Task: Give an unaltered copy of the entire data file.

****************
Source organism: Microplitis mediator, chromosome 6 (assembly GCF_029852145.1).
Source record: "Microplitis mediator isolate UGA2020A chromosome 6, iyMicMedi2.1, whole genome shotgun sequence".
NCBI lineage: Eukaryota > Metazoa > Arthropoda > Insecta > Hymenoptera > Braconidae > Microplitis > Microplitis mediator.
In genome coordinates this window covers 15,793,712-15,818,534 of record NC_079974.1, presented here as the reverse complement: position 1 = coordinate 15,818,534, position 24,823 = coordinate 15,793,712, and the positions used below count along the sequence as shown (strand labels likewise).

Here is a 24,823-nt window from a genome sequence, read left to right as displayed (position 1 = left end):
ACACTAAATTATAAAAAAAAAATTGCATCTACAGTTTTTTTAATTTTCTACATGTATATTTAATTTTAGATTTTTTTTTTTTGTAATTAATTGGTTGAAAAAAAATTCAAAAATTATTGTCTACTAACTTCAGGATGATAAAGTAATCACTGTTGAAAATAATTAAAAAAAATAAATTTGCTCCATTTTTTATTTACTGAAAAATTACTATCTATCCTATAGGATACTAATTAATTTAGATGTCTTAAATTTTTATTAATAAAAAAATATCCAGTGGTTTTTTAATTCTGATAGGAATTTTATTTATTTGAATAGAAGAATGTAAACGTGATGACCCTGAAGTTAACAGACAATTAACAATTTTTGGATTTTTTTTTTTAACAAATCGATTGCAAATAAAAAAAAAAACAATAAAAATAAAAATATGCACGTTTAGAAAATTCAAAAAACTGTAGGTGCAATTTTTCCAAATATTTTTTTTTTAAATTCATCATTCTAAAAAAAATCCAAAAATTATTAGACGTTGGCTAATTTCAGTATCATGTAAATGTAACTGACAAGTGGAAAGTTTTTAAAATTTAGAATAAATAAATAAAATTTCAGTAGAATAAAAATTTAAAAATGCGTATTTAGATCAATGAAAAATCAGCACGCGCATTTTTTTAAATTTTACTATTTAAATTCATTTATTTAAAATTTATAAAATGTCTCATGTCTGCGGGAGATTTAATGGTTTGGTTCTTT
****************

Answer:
Source organism: Microplitis mediator, chromosome 6 (assembly GCF_029852145.1).
Source record: "Microplitis mediator isolate UGA2020A chromosome 6, iyMicMedi2.1, whole genome shotgun sequence".
NCBI lineage: Eukaryota > Metazoa > Arthropoda > Insecta > Hymenoptera > Braconidae > Microplitis > Microplitis mediator.
In genome coordinates this window covers 15,793,712-15,818,534 of record NC_079974.1, presented here as the reverse complement: position 1 = coordinate 15,818,534, position 24,823 = coordinate 15,793,712, and the positions used below count along the sequence as shown (strand labels likewise).

Here is a 24,823-nt window from a genome sequence, read left to right as displayed (position 1 = left end):
ACACTAAATTATAAAAAAAAAATTGCATCTACAGTTTTTTTAATTTTCTACATGTATATTTAATTTTAGATTTTTTTTTTTTGTAATTAATTGGTTGAAAAAAAATTCAAAAATTATTGTCTACTAACTTCAGGATGATAAAGTAATCACTGTTGAAAATAATTAAAAAAAATAAATTTGCTCCATTTTTTATTTACTGAAAAATTACTATCTATCCTATAGGATACTAATTAATTTAGATGTCTTAAATTTTTATTAATAAAAAAATATCCAGTGGTTTTTTAATTCTGATAGGAATTTTATTTATTTGAATAGAAGAATGTAAACGTGATGACCCTGAAGTTAACAGACAATTAACAATTTTTGGATTTTTTTTTTTAACAAATCGATTGCAAATAAAAAAAAAAACAATAAAAATAAAAATATGCACGTTTAGAAAATTCAAAAAACTGTAGGTGCAATTTTTCCAAATATTTTTTTTTTAAATTCATCATTCTAAAAAAAATCCAAAAATTATTAGACGTTGGCTAATTTCAGTATCATGTAAATGTAACTGACAAGTGGAAAGTTTTTAAAATTTAGAATAAATAAATAAAATTTCAGTAGAATAAAAATTTAAAAATGCGTATTTAGATCAATGAAAAATCAGCACGCGCATTTTTTTAAATTTTACTATTTAAATTCATTTATTTAAAATTTATAAAATGTCTCATGTCTGCGGGAGATTTAATGGTTTGGTTCTTT